The reason I fo
I really want to know what happened next!
It has been almost a year since I picked up the work of an Australian historical novelist.

The last 'Aussie' novel I read was the epic ‘Shogun’ by Sydneysider James Clavell. It was a work that was full of rich detail and also presented a meeting of two very different worlds: those of Protestant England and feudal Japan. Since historical fiction focusing on the meeting of different cultures has always intrigued me, I decided to pick up ‘The Wedding Shroud’ by another Sydneysider, Elisabeth Storrs
Maria Grazia
It got me hooked from the first words in the Prologue - "Her whole world was orange" - and I couldn't put it down for a while. THE WEDDING SHROUD is a surprising page-turner , about-500-page- thick, dense with tension, emotion and sensuousness, crowded with unforgettable vivid characters: Cecilia, Mastarna, Tarchon, Marcus, Drusus, Larthia, Ulthes, Erene, Artile, Arruns, Cytheris, Tulumnes, and even dead Seianta. Elisabeth Storrs combines detailed research and remarkably talented writing in her ...more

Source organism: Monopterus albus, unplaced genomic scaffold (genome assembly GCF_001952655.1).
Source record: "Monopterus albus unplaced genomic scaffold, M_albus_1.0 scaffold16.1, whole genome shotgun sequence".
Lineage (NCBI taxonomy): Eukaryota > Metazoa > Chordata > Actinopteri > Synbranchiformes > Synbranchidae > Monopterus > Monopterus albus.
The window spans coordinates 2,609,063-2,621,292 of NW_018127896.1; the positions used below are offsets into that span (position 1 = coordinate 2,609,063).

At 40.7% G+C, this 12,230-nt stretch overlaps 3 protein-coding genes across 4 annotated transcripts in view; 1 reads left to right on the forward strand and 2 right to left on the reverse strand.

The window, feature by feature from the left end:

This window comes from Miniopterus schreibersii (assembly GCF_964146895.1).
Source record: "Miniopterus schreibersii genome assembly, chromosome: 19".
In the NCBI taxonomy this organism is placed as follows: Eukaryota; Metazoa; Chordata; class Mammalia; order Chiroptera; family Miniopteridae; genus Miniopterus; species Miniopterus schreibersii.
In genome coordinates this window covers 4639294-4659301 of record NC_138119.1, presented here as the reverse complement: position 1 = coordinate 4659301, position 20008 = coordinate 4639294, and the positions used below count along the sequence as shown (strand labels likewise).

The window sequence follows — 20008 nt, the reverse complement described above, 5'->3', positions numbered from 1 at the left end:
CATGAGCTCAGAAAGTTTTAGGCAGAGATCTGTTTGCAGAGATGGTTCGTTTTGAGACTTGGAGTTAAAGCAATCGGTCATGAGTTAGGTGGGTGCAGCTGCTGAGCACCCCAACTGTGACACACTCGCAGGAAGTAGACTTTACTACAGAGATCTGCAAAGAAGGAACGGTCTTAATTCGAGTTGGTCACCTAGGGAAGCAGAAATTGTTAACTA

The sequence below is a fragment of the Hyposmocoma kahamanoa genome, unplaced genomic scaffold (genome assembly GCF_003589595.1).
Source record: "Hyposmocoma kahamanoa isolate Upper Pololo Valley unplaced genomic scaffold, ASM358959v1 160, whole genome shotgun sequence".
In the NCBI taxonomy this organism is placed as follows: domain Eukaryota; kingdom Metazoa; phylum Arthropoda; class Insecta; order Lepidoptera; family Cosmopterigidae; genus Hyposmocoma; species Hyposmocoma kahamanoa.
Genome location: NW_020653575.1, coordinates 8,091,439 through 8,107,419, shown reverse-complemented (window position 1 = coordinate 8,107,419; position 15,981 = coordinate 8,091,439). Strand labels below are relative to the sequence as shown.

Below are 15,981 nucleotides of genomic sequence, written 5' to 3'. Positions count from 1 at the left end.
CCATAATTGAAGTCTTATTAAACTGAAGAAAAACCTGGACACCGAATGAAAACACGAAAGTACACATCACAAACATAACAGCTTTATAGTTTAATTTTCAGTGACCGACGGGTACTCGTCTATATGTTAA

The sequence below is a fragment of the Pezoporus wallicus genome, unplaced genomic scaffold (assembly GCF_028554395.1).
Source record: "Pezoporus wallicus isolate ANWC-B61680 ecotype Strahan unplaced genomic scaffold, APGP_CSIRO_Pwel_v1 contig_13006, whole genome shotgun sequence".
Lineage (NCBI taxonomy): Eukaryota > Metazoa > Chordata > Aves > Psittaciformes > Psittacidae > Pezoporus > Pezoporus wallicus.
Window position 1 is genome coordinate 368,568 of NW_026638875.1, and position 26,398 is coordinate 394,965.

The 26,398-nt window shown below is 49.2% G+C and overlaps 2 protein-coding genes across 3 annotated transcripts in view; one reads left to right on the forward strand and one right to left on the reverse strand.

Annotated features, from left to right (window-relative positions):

The Wedding Shroud Interesting time period. Historical details are well written and well-placed in the flow of the book. It would be difficult to get them all right no matter your pedigree and readers will always find fault or quibble with some detail. For me there were two jarring occurrences. One was the use of the word angel several times in Caecelia’s expression of worship of different deities. I realize that this word that conveys a Judeo-Christian concept to me can represent something quit ...more
Debra Eve
Several other reviews have given plot specifics, so I'll skip those and discuss what I love about this book. I'm a former archaeologist who left the field because "publish or perish" almost killed my passion for the it. These days, I'm always looking for stories that bring ancient sites and cultures to life.

I know Elisabeth must have read hundreds of academic journals to impart such detail to her story, but she does it so seamlessly, you feel you've been transported to Italy in the fifth centur
Elisabeth Storrs brings us life in the Etruscan times when Rome and Veii (an Etruscan city merely 12 miles away)were enemies. The heroine, Caecilia, a Roman born from a plebian father and patrician mother (back then a problem from the onset), is given in marriage to a Veii as a peace treaty of the two regions.

Caecillia, having been brought up as a cloistered and extremely modest young Roman girl, is brought into a world that in every way contrasts her own. Married to Val Mastarna, a wealthy and
Gary Inbinder